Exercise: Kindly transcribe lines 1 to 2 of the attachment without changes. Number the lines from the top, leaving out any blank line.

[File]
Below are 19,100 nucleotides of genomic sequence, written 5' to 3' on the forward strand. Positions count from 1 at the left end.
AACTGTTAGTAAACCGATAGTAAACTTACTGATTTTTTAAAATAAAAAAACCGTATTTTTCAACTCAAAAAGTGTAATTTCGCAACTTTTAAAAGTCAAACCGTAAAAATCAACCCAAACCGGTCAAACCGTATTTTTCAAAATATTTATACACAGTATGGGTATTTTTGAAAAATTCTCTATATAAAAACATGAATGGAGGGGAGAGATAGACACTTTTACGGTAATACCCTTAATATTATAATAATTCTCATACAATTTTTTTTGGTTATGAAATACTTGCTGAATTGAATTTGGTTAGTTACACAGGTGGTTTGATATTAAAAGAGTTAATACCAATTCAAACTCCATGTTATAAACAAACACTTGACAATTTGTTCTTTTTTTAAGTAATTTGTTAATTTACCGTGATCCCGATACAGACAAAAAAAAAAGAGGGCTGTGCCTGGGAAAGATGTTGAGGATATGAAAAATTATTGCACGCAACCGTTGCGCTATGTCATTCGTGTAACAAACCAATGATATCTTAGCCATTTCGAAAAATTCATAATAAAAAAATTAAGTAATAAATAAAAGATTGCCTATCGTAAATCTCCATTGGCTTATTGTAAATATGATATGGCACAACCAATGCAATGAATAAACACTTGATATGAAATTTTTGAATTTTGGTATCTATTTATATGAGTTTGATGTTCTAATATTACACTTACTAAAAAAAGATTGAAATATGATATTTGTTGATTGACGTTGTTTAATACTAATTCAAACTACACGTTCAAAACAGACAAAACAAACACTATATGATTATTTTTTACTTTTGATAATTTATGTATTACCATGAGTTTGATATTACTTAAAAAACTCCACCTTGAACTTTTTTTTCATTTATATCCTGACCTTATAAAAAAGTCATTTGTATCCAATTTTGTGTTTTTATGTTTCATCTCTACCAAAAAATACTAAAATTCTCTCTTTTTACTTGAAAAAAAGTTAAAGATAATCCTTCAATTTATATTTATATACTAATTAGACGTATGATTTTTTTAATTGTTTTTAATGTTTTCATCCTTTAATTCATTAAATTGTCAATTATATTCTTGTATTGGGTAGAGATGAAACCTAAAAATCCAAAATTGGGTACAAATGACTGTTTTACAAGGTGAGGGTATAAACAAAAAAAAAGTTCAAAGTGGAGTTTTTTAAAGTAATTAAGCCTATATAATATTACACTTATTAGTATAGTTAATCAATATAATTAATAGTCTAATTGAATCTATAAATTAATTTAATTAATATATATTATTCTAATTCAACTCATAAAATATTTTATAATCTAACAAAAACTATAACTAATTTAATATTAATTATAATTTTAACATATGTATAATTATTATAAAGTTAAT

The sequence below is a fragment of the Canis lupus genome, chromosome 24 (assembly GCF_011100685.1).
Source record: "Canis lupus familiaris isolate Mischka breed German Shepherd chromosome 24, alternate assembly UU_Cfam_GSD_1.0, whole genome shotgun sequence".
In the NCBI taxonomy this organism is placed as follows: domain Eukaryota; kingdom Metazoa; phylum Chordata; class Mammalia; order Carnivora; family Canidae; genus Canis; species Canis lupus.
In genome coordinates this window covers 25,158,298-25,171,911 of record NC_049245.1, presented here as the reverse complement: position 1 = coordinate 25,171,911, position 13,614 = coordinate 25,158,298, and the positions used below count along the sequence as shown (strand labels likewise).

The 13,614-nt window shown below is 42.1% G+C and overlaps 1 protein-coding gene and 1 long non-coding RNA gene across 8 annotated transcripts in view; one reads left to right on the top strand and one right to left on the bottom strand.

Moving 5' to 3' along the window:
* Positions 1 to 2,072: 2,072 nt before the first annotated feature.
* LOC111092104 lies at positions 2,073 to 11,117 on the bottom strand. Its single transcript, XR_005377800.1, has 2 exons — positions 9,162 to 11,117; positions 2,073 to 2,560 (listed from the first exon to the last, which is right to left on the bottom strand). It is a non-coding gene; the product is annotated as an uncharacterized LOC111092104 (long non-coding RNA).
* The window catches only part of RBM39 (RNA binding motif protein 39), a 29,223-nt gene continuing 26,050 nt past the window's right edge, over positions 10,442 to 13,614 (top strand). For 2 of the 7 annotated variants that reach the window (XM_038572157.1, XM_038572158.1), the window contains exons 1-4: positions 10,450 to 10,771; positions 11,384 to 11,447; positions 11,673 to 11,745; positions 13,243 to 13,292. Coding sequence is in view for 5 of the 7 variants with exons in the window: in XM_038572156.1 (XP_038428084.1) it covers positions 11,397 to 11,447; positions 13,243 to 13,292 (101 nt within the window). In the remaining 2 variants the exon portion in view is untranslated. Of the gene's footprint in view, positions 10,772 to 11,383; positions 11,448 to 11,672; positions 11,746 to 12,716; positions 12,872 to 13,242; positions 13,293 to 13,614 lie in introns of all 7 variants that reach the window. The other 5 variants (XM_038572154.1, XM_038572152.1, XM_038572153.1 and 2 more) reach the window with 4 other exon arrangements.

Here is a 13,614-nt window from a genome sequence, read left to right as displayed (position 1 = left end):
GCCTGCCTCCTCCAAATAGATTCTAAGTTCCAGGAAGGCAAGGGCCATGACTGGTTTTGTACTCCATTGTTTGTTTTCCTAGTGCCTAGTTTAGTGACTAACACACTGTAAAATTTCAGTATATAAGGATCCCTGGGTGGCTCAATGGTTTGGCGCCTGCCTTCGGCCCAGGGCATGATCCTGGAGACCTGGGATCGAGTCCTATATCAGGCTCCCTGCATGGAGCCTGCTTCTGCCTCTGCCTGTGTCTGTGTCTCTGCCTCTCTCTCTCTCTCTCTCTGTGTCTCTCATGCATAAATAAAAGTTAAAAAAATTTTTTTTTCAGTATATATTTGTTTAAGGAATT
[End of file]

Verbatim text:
Below are 19,100 nucleotides of genomic sequence, written 5' to 3' on the forward strand. Positions count from 1 at the left end.
AACTGTTAGTAAACCGATAGTAAACTTACTGATTTTTTAAAATAAAAAAACCGTATTTTTCAACTCAAAAAGTGTAATTTCGCAACTTTTAAAAGTCAAACCGTAAAAATCAACCCAAACCGGTCAAACCGTATTTTTCAAAATATTTATACACAGTATGGGTATTTTTGAAAAATTCTCTATATAAAAACATGAATGGAGGGGAGAGATAGACACTTTTACGGTAATACCCTTAATATTATAATAATTCTCATACAATTTTTTTTGGTTATGAAATACTTGCTGAATTGAATTTGGTTAGTTACACAGGTGGTTTGATATTAAAAGAGTTAATACCAATTCAAACTCCATGTTATAAACAAACACTTGACAATTTGTTCTTTTTTTAAGTAATTTGTTAATTTACCGTGATCCCGATACAGACAAAAAAAAAAGAGGGCTGTGCCTGGGAAAGATGTTGAGGATATGAAAAATTATTGCACGCAACCGTTGCGCTATGTCATTCGTGTAACAAACCAATGATATCTTAGCCATTTCGAAAAATTCATAATAAAAAAATTAAGTAATAAATAAAAGATTGCCTATCGTAAATCTCCATTGGCTTATTGTAAATATGATATGGCACAACCAATGCAATGAATAAACACTTGATATGAAATTTTTGAATTTTGGTATCTATTTATATGAGTTTGATGTTCTAATATTACACTTACTAAAAAAAGATTGAAATATGATATTTGTTGATTGACGTTGTTTAATACTAATTCAAACTACACGTTCAAAACAGACAAAACAAACACTATATGATTATTTTTTACTTTTGATAATTTATGTATTACCATGAGTTTGATATTACTTAAAAAACTCCACCTTGAACTTTTTTTTCATTTATATCCTGACCTTATAAAAAAGTCATTTGTATCCAATTTTGTGTTTTTATGTTTCATCTCTACCAAAAAATACTAAAATTCTCTCTTTTTACTTGAAAAAAAGTTAAAGATAATCCTTCAATTTATATTTATATACTAATTAGACGTATGATTTTTTTAATTGTTTTTAATGTTTTCATCCTTTAATTCATTAAATTGTCAATTATATTCTTGTATTGGGTAGAGATGAAACCTAAAAATCCAAAATTGGGTACAAATGACTGTTTTACAAGGTGAGGGTATAAACAAAAAAAAAGTTCAAAGTGGAGTTTTTTAAAGTAATTAAGCCTATATAATATTACACTTATTAGTATAGTTAATCAATATAATTAATAGTCTAATTGAATCTATAAATTAATTTAATTAATATATATTATTCTAATTCAACTCATAAAATATTTTATAATCTAACAAAAACTATAACTAATTTAATATTAATTATAATTTTAACATATGTATAATTATTATAAAGTTAAT